A Keg Up

Ben Caya turned a few spare beer barrels into a thriving international business.


What do you do when you move into a house and find a couple of empty beer kegs abandoned in the basement? If you’re Milwaukee’s Ben Caya, you turn the kegs into gold by creating Spike Brewing Equipment, a thriving business that has more than doubled its revenues in each of the last three years. 

Caya was a junior studying mechanical engineering at UW-Milwaukee when he stumbled across those first kegs. 

“From a young age, I’ve always been a person looking for an opportunity and ways to make a buck,” Caya says. He put the kegs up for sale on Craigslist, and they sold right away. The market to tap, he quickly learned, was the home-brewing enthusiast.

“What [customers] were doing was cutting the tops of the kegs open and using them to make beer,” Caya explains. “Instead of buying a $300 or $400 kettle, they were making their own.”

Opportunity was banging on Caya’s door, so he began to set up a network of his friends at other universities to help find more empty kegs for home brewers. He posted fliers on campus and offered a finder’s fee of $10 per keg. Soon, the kegs came pouring in. At one point, Caya recalls, he and a friend drove to Iowa to pick up more than 100 empty barrels.

Eventually Caya realized that it made sense for his company to add value to the kegs by modifying them into home-brewing pots. When demand for the product began to outpace the keg supply, he switched gears and found a source for large cooking pots to create the home-brewing kettles. 

After graduating in 2012, Caya decided to grow Spike Brewing Equipment rather than work for somebody else. He moved back to his parents’ house in Wales, operating the business out of one side of their garage for about six months. As the business continued to expand, Caya moved into a much larger facility and brought his welding operation in-house. Just four years later, Spike had outgrown the building that Caya initially thought was too big. In 2017, he moved the business to a 4,800-square-foot building in Riverwest, which he’s expanded twice to 22,000 square feet, and designed a conical fermenter to add to his product line.

Caya changed suppliers too, deciding to have pots made to his specifications in China. “That was a huge step for us,” he says. “I was definitely nervous about dealing with China directly, but we were gaining additional quality. Being an engineer, I’m pretty particular about design. I said a little prayer when I opened that first container.”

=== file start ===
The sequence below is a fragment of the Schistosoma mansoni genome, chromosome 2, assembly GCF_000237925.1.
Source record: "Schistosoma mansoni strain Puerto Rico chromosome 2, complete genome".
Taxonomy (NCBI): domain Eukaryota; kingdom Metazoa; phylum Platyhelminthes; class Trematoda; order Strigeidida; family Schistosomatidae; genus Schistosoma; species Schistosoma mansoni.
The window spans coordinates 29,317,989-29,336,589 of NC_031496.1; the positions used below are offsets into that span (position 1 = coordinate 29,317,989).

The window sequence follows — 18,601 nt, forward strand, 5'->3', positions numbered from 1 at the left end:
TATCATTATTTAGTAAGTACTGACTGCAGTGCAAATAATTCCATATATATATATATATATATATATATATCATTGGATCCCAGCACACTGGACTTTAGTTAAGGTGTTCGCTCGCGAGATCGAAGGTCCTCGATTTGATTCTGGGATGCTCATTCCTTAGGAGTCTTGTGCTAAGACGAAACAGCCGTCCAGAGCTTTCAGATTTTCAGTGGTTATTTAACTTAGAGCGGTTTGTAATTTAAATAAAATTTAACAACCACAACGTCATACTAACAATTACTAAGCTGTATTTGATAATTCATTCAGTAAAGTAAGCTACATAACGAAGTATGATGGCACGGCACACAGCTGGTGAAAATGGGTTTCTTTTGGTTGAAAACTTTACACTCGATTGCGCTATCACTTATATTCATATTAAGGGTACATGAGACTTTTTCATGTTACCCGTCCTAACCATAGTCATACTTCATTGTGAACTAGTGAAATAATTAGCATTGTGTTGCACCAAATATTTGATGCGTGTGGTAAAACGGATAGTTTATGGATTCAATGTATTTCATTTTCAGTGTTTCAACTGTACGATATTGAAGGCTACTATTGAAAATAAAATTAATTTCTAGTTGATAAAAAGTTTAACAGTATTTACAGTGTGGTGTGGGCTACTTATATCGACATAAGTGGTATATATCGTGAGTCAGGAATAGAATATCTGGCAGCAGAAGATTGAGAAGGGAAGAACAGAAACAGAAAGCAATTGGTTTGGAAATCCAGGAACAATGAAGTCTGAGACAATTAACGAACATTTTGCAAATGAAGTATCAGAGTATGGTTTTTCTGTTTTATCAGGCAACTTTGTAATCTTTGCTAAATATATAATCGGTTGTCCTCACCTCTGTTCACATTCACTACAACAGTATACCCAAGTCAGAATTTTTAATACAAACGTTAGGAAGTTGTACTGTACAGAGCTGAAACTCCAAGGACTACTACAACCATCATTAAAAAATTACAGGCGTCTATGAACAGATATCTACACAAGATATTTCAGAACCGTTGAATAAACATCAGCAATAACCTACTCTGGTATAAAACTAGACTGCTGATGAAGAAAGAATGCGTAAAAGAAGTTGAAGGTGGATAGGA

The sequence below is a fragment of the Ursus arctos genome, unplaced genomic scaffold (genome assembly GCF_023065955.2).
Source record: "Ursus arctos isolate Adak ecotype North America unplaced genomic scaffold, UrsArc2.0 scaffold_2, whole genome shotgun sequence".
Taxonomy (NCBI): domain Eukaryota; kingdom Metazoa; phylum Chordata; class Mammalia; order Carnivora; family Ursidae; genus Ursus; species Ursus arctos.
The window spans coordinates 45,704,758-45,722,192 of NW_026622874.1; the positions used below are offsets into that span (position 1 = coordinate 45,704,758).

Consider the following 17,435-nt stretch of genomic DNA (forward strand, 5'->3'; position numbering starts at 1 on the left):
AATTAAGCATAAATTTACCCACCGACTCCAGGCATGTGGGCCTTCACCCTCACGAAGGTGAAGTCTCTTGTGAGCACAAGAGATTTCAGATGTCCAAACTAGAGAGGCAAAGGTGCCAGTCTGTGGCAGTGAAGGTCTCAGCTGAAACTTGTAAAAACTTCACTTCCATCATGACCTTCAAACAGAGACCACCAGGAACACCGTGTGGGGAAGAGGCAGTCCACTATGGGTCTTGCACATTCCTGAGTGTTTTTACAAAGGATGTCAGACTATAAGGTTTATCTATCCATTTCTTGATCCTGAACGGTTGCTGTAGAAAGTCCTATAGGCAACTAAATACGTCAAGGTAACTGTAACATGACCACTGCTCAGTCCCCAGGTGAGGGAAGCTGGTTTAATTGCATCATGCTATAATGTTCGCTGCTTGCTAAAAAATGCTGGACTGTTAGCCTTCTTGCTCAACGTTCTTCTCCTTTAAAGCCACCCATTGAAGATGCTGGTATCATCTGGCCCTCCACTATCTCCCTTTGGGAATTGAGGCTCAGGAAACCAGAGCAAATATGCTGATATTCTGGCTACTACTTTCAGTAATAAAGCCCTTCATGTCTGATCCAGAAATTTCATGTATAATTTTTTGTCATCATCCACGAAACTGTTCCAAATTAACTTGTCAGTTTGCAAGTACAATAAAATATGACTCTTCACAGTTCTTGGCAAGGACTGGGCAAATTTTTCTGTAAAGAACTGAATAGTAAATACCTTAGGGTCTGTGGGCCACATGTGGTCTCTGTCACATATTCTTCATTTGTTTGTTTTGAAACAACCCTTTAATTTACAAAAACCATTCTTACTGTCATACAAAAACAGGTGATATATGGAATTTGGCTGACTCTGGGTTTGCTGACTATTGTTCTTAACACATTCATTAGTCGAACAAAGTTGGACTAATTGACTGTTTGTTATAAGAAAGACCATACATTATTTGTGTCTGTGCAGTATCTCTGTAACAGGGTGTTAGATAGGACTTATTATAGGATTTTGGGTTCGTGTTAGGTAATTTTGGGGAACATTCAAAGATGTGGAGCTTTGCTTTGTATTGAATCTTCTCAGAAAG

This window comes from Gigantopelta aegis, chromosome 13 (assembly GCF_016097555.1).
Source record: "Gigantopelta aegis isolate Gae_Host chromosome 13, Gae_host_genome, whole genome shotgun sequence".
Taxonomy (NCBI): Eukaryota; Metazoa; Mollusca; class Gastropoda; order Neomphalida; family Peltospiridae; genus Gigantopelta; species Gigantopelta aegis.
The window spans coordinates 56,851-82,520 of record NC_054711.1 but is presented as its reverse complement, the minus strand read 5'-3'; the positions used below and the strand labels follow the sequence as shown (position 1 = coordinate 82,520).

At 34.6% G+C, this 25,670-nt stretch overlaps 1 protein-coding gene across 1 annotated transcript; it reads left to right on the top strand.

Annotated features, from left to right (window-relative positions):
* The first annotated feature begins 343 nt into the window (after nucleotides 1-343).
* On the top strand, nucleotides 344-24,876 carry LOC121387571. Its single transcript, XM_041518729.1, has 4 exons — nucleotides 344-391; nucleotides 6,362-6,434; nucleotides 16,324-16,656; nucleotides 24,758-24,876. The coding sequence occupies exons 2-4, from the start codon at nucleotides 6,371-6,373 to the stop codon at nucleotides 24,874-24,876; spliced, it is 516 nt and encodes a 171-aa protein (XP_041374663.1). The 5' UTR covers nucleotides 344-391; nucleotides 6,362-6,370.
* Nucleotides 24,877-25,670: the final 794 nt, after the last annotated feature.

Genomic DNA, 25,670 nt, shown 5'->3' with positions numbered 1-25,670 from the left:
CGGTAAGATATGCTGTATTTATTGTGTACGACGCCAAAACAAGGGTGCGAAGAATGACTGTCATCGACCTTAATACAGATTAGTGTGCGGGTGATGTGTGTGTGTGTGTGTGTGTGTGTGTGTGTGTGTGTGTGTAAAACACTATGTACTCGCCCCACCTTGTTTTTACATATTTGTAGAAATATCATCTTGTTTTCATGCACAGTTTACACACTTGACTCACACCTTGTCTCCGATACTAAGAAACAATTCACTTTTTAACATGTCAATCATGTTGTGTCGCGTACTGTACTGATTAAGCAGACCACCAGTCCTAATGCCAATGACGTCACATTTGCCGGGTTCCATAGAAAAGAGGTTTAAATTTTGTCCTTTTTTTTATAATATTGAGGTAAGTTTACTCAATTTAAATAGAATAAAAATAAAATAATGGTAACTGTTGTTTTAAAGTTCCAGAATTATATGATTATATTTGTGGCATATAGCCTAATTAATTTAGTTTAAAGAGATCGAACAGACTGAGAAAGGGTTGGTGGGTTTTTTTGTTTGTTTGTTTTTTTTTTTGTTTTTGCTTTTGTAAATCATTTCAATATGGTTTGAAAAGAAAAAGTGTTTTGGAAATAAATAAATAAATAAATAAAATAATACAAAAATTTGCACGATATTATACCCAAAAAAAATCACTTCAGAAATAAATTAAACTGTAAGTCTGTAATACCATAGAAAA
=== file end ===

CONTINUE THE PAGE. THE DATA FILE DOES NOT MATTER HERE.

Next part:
Caya, 30, says that he has nearly 19 years of doing business with China. He started his first enterprise with a friend when he was 12, selling shirts imported from China on eBay and at school.

However, Caya points out that he sources as many equipment parts in the U.S. as is economically feasible, and the more local, the better. 

While Spike Brewing has grown steadily, with more than 20 employees, Caya notes that he has only considered it an “established company” in the past two years.

“For a few years, it was a lot of sleepless nights,” he says. “It’s a lot of hard work and a lot of rolling up your sleeves. But our team has risen to the occasion on every front, so it’s definitely been a fun ride at times.”

Part of the fun is watching some of his customers, most of whom buy equipment online, make the jump from home-brewing to starting a professional craft brewery. Start-up brewers are welcome to try out new recipes at the test brewery at Spike’s headquarters on North Fratney Street. Notable local brewers — including MobCraft, 1840 Brewing Co., and Gathering Place — have experimented at the facility.

“They come in and want to use the equipment, and we get to learn a lot from those guys,” says Caya. He has also learned that timing is crucial to success. When he first began collecting kegs around 2010, there were just a few small brewers in Milwaukee. As the number of home brewers and craft breweries have snowballed over the past several years, Spike has grown right along with them. Its kettles, fermenters and electric brewing systems are sold throughout the United States and Canada, and the electric brewing systems sold to more than 20 countries internationally.

Given that he contributes to the liquid gold central to many Milwaukeeans’ good times, what does Caya himself do for fun? “I think I’ve come to the realization [that] my hobby is to work,” he says. “I really enjoy it. I love talking business, I love talking shop.” 

For more information on Spike Brewing Equipment, go to spikebrewing.com. MKE